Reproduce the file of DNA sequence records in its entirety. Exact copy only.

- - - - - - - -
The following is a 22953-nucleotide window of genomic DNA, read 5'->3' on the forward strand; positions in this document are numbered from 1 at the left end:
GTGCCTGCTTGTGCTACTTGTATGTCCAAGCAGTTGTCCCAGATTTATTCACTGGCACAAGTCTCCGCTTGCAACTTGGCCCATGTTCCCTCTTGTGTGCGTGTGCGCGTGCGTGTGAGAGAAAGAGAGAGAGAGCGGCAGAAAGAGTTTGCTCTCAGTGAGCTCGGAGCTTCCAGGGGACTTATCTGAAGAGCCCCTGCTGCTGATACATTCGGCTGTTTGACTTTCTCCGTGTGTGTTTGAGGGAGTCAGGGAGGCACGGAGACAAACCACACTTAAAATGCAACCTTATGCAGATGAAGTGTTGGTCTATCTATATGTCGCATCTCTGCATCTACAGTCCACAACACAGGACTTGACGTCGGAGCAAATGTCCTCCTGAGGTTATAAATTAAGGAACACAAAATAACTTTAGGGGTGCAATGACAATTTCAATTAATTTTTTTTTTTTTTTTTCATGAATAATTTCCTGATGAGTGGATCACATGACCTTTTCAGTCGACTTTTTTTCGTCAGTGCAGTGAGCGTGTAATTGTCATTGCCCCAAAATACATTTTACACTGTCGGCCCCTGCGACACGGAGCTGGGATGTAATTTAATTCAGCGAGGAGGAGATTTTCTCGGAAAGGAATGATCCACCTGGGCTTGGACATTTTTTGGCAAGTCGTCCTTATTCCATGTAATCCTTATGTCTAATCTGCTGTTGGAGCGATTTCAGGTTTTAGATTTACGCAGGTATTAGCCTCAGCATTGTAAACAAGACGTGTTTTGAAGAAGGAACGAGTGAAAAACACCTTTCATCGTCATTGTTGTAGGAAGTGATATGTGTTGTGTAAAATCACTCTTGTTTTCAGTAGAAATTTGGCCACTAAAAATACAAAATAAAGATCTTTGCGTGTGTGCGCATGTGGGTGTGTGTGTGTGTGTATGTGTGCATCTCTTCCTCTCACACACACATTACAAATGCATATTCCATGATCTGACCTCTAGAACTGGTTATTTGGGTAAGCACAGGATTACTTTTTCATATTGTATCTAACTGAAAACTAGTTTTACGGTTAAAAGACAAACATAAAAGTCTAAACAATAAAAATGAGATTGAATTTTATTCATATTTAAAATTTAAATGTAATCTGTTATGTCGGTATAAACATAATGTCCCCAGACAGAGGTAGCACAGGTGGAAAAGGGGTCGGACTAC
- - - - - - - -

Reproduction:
The following is a 22953-nucleotide window of genomic DNA, read 5'->3' on the forward strand; positions in this document are numbered from 1 at the left end:
GTGCCTGCTTGTGCTACTTGTATGTCCAAGCAGTTGTCCCAGATTTATTCACTGGCACAAGTCTCCGCTTGCAACTTGGCCCATGTTCCCTCTTGTGTGCGTGTGCGCGTGCGTGTGAGAGAAAGAGAGAGAGAGCGGCAGAAAGAGTTTGCTCTCAGTGAGCTCGGAGCTTCCAGGGGACTTATCTGAAGAGCCCCTGCTGCTGATACATTCGGCTGTTTGACTTTCTCCGTGTGTGTTTGAGGGAGTCAGGGAGGCACGGAGACAAACCACACTTAAAATGCAACCTTATGCAGATGAAGTGTTGGTCTATCTATATGTCGCATCTCTGCATCTACAGTCCACAACACAGGACTTGACGTCGGAGCAAATGTCCTCCTGAGGTTATAAATTAAGGAACACAAAATAACTTTAGGGGTGCAATGACAATTTCAATTAATTTTTTTTTTTTTTTTTCATGAATAATTTCCTGATGAGTGGATCACATGACCTTTTCAGTCGACTTTTTTTCGTCAGTGCAGTGAGCGTGTAATTGTCATTGCCCCAAAATACATTTTACACTGTCGGCCCCTGCGACACGGAGCTGGGATGTAATTTAATTCAGCGAGGAGGAGATTTTCTCGGAAAGGAATGATCCACCTGGGCTTGGACATTTTTTGGCAAGTCGTCCTTATTCCATGTAATCCTTATGTCTAATCTGCTGTTGGAGCGATTTCAGGTTTTAGATTTACGCAGGTATTAGCCTCAGCATTGTAAACAAGACGTGTTTTGAAGAAGGAACGAGTGAAAAACACCTTTCATCGTCATTGTTGTAGGAAGTGATATGTGTTGTGTAAAATCACTCTTGTTTTCAGTAGAAATTTGGCCACTAAAAATACAAAATAAAGATCTTTGCGTGTGTGCGCATGTGGGTGTGTGTGTGTGTGTATGTGTGCATCTCTTCCTCTCACACACACATTACAAATGCATATTCCATGATCTGACCTCTAGAACTGGTTATTTGGGTAAGCACAGGATTACTTTTTCATATTGTATCTAACTGAAAACTAGTTTTACGGTTAAAAGACAAACATAAAAGTCTAAACAATAAAAATGAGATTGAATTTTATTCATATTTAAAATTTAAATGTAATCTGTTATGTCGGTATAAACATAATGTCCCCAGACAGAGGTAGCACAGGTGGAAAAGGGGTCGGACTAC